State lawmakers who want to force a return to Indiana's old single-class high school basketball tournament said Wednesday the Legislature should have a role in that decision because of the tourney's decades-long cultural importance.
The head of the Indiana High School Athletics Association, however, said such an action would be a sign of "big government" getting involved with something that should be left to local school leaders.
A hearing before the state Senate's education committee renewed a debate in the Legislature that lawmakers have heard several times since the IHSAA began its four-class boys and girls basketball tournaments based on school enrollment sizes in 1998.
Bill sponsor Sen. Mike Delph, R-Carmel, said the current format has "failed miserably" and that the old tournament celebrated in the 1986 movie "Hoosiers" helped unite the state for decades. The committee held a nearly three-hour hearing on Delph's bill, which also has provisions to block school districts from starting their academic year before Labor Day and require the teaching of cursive writing.
Delph reminisced about watching tournament games with his grandmother as a child and following teams from places like Evansville, Connersville and New Castle.
"I learned the state of Indiana because of basketball," he said. "When we had a one-class basketball tournament it was a time that brought our state together."
IHSAA leaders defend the current tourney as promoting fairness by giving smaller schools a better chance to advance in their tournaments than when they sometimes had to face schools with perhaps a thousand or more additional students.
IHSAA Commissioner Bobby Cox said he hoped the Legislature would allow the organization's 408 member schools to decide how to run the basketball tournament.
"I think it's an example of big government imposing its will on a private organization that, quite honestly, has great representation," Cox said.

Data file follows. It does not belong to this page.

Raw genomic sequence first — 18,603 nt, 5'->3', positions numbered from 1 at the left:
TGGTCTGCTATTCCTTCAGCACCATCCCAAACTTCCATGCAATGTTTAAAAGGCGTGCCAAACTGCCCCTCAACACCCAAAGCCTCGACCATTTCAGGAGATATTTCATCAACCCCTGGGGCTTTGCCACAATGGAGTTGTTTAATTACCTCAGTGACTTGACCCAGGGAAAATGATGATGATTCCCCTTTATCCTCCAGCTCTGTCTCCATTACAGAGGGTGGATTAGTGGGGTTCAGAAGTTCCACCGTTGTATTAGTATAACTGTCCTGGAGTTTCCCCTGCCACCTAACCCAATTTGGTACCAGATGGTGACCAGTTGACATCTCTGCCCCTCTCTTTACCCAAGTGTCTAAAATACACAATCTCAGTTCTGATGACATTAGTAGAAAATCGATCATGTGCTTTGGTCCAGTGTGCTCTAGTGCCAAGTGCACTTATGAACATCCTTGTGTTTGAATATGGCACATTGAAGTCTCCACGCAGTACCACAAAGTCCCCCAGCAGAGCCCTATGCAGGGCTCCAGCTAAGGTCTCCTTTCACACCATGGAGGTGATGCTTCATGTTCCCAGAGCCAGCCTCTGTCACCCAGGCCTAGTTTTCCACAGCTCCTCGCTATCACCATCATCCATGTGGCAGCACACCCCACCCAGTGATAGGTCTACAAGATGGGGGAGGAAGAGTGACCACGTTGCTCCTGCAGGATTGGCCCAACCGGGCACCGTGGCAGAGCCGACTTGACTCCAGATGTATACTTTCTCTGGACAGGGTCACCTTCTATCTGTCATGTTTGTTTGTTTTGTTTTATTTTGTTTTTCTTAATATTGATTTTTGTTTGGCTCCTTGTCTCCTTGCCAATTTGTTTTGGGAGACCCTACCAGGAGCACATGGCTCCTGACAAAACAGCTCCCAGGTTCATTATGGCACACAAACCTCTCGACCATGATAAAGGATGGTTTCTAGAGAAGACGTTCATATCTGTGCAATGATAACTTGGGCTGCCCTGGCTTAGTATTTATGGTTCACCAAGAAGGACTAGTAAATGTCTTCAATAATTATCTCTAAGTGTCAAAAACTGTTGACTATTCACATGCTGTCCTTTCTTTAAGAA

Brookville resident Jim Suhre told the committee he believed the state lost something "uniquely Hoosier" when the tournament was changed and hoped to see it changed back even though he was a four-year starter for a high school team that lost to bigger schools in the old tourney's early rounds.
He suggested putting the question up to a statewide voter referendum, saying "let people know that tradition is important."
Some legislators failed in the 1990s to force at least a voter referendum on the tournament format. The House in 2005 passed a resolution asking for the single-class tournament's return.
The debate over the teaching of cursive writing started after the state Department of Education in April dropped it as a required part of school curriculum and told the district that students will be expected to become proficient in keyboard use. It is unclear whether any schools have stopped teaching cursive writing.
A similar proposal from Delph on the school start date failed to clear the Senate last year.
Supporters argue that families lose out on summer vacation time together when school years start in mid-August as has become common in recent years and that a later start date would boost recreational and tourism businesses. Opponents say decisions about school calendars should be left up to local elected school boards.
Delph said the state constitution gives the Legislature full authority over public schools, but some committee members said they weren't sure these were issues with which they should become involved.
Cox said he expected Indiana sports fans would debate a return to a single-class tournament as long as there are still people alive who remember it.
"We're always going to have people that want to reach back and be nostalgic about the great old days and how great the tournament was," Cox said.